Movie Review: Dinner for Schmucks

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In Dinner for Schmucks, Paul Rudd and Steve Carell play an odd-ball pair of unlikely friends with a lot to teach other and an avalanche of catastrophe along the way. Rudd plays pretty-boy Tim, an ambitious businessman with a mean streak, while Carell plays Barry, a quirky guy with no social skills who wreaks havoc on Tim’s life. The broad farce is beefed up with physical comedy aplenty (a car crash! a sword fight! flying wine bottles!), and chugs along unevenly, with a hilarious joke here and poignant moment there mixed in with pregnant, squirm-worthy scenes that just won’t end.

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Much of the movie is supposed to be squirm-worthy: Tim’s main goal is to get a promotion and impress his artsy girlfriend Julie (Stephanie Szostack) enough so that she’ll marry him. So when his boss invites him to a dinner where the powerful make fun of misfits, he jumps at the chance — even if he has to bring an idiot with him. Julie, however, isn’t down with the dinner, rightly decrying it as “messed up.” Still, when Tim literally runs his Porsche into hapless Barry, he can’t help but think it was meant to happen (which becomes its own little running joke).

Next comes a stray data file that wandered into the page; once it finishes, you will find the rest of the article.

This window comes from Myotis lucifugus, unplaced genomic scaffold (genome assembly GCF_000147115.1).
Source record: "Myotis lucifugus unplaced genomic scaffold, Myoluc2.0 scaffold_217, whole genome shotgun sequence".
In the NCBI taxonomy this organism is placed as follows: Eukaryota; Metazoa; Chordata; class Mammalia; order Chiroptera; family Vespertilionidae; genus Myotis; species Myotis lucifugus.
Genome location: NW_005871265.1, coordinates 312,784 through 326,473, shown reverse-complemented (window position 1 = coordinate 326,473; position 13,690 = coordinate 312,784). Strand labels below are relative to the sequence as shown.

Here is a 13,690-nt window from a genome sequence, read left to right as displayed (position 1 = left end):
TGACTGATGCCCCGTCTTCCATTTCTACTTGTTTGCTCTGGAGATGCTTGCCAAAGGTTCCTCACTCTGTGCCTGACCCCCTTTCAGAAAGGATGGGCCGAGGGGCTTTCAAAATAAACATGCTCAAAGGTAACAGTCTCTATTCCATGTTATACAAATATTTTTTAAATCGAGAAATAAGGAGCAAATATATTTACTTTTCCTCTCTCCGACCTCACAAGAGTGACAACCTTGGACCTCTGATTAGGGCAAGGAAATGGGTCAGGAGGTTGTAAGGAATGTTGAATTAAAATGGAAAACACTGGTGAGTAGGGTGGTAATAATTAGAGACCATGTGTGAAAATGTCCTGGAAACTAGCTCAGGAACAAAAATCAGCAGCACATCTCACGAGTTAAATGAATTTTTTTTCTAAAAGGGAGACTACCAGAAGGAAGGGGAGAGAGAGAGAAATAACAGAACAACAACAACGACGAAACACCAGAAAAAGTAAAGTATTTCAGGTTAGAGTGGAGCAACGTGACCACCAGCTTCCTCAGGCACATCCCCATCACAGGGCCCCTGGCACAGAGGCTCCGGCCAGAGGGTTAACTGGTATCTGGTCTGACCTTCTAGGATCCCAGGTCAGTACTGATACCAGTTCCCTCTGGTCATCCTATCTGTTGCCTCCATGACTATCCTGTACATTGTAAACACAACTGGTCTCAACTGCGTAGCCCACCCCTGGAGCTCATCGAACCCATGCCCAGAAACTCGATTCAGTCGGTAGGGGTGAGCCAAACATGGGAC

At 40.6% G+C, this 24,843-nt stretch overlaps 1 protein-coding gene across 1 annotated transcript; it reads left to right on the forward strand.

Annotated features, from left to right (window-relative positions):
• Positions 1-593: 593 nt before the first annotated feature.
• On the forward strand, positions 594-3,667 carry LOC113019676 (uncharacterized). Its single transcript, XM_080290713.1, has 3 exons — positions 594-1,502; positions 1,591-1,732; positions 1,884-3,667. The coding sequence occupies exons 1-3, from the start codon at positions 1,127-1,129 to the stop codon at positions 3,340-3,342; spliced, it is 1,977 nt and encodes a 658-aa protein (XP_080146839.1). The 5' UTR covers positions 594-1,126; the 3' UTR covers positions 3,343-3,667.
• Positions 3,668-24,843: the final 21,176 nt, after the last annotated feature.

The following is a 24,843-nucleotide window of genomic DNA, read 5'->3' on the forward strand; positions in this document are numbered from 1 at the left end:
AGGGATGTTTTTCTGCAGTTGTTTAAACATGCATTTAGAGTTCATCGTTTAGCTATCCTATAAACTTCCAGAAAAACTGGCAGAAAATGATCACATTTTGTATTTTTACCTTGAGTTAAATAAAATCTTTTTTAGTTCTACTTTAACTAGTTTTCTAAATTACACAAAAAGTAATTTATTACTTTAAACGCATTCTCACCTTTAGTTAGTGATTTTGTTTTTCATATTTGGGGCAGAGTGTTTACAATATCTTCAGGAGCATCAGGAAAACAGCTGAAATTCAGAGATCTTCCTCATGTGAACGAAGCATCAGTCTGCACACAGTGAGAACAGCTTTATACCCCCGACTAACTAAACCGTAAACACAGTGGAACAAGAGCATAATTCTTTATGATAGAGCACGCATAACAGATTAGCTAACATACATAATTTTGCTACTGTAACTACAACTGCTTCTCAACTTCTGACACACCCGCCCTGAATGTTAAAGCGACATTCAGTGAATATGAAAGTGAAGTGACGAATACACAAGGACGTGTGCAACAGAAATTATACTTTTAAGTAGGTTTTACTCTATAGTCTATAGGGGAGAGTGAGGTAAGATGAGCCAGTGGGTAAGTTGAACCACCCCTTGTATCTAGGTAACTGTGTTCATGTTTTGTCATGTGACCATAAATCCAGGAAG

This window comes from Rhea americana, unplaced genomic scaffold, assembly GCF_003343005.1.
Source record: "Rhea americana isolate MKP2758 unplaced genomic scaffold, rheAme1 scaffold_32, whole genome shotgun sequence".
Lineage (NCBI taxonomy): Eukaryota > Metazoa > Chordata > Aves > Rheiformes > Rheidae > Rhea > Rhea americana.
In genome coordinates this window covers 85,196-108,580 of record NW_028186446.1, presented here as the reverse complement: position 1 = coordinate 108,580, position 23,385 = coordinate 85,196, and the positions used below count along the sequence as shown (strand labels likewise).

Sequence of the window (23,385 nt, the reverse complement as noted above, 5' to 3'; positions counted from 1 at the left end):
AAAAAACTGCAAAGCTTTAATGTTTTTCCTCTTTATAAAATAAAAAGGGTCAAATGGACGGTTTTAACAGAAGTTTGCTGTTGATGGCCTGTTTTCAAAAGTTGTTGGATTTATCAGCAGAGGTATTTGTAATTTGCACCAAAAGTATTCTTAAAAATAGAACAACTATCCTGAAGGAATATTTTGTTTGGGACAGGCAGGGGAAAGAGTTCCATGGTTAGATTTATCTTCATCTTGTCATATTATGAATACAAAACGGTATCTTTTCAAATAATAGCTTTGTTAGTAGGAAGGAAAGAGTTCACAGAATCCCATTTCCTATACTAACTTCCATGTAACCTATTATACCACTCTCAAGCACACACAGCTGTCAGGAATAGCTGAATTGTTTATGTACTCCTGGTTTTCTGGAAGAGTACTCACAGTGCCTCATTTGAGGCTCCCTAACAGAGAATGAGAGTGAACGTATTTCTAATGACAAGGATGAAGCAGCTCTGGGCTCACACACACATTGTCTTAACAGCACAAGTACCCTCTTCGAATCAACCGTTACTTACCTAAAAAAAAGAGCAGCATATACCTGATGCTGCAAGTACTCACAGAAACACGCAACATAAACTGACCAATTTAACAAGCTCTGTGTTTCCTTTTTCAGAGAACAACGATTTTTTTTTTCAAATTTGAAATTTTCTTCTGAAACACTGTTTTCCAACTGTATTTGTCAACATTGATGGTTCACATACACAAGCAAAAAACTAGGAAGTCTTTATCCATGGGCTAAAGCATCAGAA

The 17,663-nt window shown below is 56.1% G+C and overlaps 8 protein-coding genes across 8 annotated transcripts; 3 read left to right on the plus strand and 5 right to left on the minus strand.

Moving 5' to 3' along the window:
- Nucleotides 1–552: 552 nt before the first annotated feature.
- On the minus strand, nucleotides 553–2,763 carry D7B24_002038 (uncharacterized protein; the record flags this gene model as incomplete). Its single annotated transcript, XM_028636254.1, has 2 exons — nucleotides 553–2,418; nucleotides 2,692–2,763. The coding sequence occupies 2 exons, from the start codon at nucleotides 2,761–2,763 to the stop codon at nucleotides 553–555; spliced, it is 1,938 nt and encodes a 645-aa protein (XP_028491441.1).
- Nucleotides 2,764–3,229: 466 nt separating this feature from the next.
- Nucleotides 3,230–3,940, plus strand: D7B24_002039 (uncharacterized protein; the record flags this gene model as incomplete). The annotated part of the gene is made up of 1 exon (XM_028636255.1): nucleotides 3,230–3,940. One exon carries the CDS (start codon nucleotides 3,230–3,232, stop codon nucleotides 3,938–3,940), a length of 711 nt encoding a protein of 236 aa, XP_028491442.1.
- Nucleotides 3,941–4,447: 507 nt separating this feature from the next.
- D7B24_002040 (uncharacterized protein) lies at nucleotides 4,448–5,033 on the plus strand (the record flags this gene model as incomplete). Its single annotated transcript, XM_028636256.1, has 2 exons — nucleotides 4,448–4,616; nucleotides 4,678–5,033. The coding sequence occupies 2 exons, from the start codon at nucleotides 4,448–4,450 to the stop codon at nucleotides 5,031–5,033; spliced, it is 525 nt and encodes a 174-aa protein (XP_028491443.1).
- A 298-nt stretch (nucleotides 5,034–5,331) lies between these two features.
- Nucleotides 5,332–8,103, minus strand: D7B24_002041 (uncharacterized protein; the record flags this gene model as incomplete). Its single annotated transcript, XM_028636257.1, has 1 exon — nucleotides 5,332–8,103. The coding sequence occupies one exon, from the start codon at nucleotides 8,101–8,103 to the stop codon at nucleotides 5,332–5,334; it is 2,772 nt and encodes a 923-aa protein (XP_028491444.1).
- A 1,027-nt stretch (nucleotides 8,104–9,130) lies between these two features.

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After the collision, antics ensue as Tim’s relationship hits the rocks in a major way and Barry just won’t get a clue. The saving grace between some of the less-funny, over-the-top moments (one of which involves a tall blond with a vinyl outfit and an obsession with Tim) are some of the smaller ones that pack a bigger punch. As Kieran, a self-obsessed artist with a thing for animal art (and a thing for Julie), Jemaine Clement delivers lines so over-the-top — and so dead-pan — that it’s tough not to laugh even before he opens his mouth.

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At other times, it’s director Jay Roach’s (Meet the Fockers) feel for poignancy that adds a layer (however thin) of nuance to the movie. Carell, meanwhile, walks the line between irritating and pitiful with ease, letting us cringe at Barry one minute and feel sorry for him the next, especially when he shows off his art built with dead mice, which he calls “mousterpieces.” Dinner for Schmucks is a comedy through-and-through, but also offers a heavy dose of redemption — that is, if you can stomach the bumpy ride there.

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